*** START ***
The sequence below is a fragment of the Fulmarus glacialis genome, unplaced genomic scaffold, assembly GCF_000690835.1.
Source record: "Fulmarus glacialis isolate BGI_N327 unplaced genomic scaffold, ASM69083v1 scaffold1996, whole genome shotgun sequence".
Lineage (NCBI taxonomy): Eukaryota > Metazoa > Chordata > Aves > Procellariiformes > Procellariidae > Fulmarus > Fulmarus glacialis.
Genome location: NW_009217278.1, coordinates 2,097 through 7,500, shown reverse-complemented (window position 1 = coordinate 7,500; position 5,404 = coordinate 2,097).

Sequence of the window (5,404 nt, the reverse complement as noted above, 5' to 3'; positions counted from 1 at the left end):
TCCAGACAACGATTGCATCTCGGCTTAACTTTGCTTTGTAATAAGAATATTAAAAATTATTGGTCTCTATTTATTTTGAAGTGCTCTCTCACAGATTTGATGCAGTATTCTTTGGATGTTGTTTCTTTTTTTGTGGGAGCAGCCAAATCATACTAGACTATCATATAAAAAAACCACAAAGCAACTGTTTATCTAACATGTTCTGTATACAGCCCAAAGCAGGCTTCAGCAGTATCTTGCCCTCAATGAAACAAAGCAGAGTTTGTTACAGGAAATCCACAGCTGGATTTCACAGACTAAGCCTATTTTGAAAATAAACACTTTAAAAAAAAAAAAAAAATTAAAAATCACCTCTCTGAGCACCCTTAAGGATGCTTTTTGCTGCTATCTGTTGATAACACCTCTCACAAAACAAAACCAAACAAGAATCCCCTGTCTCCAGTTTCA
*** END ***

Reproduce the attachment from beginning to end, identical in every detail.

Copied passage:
The sequence below is a fragment of the Fulmarus glacialis genome, unplaced genomic scaffold, assembly GCF_000690835.1.
Source record: "Fulmarus glacialis isolate BGI_N327 unplaced genomic scaffold, ASM69083v1 scaffold1996, whole genome shotgun sequence".
Lineage (NCBI taxonomy): Eukaryota > Metazoa > Chordata > Aves > Procellariiformes > Procellariidae > Fulmarus > Fulmarus glacialis.
Genome location: NW_009217278.1, coordinates 2,097 through 7,500, shown reverse-complemented (window position 1 = coordinate 7,500; position 5,404 = coordinate 2,097).

Sequence of the window (5,404 nt, the reverse complement as noted above, 5' to 3'; positions counted from 1 at the left end):
TCCAGACAACGATTGCATCTCGGCTTAACTTTGCTTTGTAATAAGAATATTAAAAATTATTGGTCTCTATTTATTTTGAAGTGCTCTCTCACAGATTTGATGCAGTATTCTTTGGATGTTGTTTCTTTTTTTGTGGGAGCAGCCAAATCATACTAGACTATCATATAAAAAAACCACAAAGCAACTGTTTATCTAACATGTTCTGTATACAGCCCAAAGCAGGCTTCAGCAGTATCTTGCCCTCAATGAAACAAAGCAGAGTTTGTTACAGGAAATCCACAGCTGGATTTCACAGACTAAGCCTATTTTGAAAATAAACACTTTAAAAAAAAAAAAAAAATTAAAAATCACCTCTCTGAGCACCCTTAAGGATGCTTTTTGCTGCTATCTGTTGATAACACCTCTCACAAAACAAAACCAAACAAGAATCCCCTGTCTCCAGTTTCA